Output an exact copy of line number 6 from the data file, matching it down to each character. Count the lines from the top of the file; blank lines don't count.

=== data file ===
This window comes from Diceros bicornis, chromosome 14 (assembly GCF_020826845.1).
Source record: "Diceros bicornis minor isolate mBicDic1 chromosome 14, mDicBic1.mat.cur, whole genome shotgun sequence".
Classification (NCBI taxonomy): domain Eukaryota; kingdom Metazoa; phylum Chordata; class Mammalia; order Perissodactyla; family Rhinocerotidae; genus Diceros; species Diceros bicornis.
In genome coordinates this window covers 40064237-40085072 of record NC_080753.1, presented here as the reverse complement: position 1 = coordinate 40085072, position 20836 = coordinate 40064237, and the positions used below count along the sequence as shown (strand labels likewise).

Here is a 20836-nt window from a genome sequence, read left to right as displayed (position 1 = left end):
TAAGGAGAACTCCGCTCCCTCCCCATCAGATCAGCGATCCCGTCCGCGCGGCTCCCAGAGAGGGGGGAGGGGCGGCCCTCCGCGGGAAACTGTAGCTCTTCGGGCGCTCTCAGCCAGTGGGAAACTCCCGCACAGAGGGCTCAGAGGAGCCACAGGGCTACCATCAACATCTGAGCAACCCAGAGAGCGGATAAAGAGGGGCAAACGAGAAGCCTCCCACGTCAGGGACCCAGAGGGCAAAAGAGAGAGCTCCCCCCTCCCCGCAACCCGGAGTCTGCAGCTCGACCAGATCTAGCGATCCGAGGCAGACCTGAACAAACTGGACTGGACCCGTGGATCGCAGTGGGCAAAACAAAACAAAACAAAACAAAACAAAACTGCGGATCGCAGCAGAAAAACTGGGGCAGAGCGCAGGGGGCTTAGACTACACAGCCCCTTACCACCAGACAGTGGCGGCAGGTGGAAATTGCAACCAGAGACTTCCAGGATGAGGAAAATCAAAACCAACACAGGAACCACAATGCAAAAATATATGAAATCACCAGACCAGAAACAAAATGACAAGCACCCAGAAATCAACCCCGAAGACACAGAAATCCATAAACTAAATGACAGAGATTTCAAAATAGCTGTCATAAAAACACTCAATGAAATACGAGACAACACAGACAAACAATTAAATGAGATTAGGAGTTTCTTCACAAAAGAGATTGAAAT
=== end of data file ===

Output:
TAAGGAGAACTCCGCTCCCTCCCCATCAGATCAGCGATCCCGTCCGCGCGGCTCCCAGAGAGGGGGGAGGGGCGGCCCTCCGCGGGAAACTGTAGCTCTTCGGGCGCTCTCAGCCAGTGGGAAACTCCCGCACAGAGGGCTCAGAGGAGCCACAGGGCTACCATCAACATCTGAGCAACCCAGAGAGCGGATAAAGAGGGGCAAACGAGAAGCCTCCCACGTCAGGGACCCAGAGGGCAAAAGAGAGAGCTCCCCCCTCCCCGCAACCCGGAGTCTGCAGCTCGACCAGATCTAGCGATCCGAGGCAGACCTGAACAAACTGGACTGGACCCGTGGATCGCAGTGGGCAAAACAAAACAAAACAAAACAAAACAAAACTGCGGATCGCAGCAGAAAAACTGGGGCAGAGCGCAGGGGGCTTAGACTACACAGCCCCTTACCACCAGACAGTGGCGGCAGGTGGAAATTGCAACCAGAGACTTCCAGGATGAGGAAAATCAAAACCAACACAGGAACCACAATGCAAAAATATATGAAATCACCAGACCAGAAACAAAATGACAAGCACCCAGAAATCAACCCCGAAGACACAGAAATCCATAAACTAAATGACAGAGATTTCAAAATAGCTGTCATAAAAACACTCAATGAAATACGAGACAACACAGACAAACAATTAAATGAGATTAGGAGTTTCTTCACAAAAGAGATTGAAAT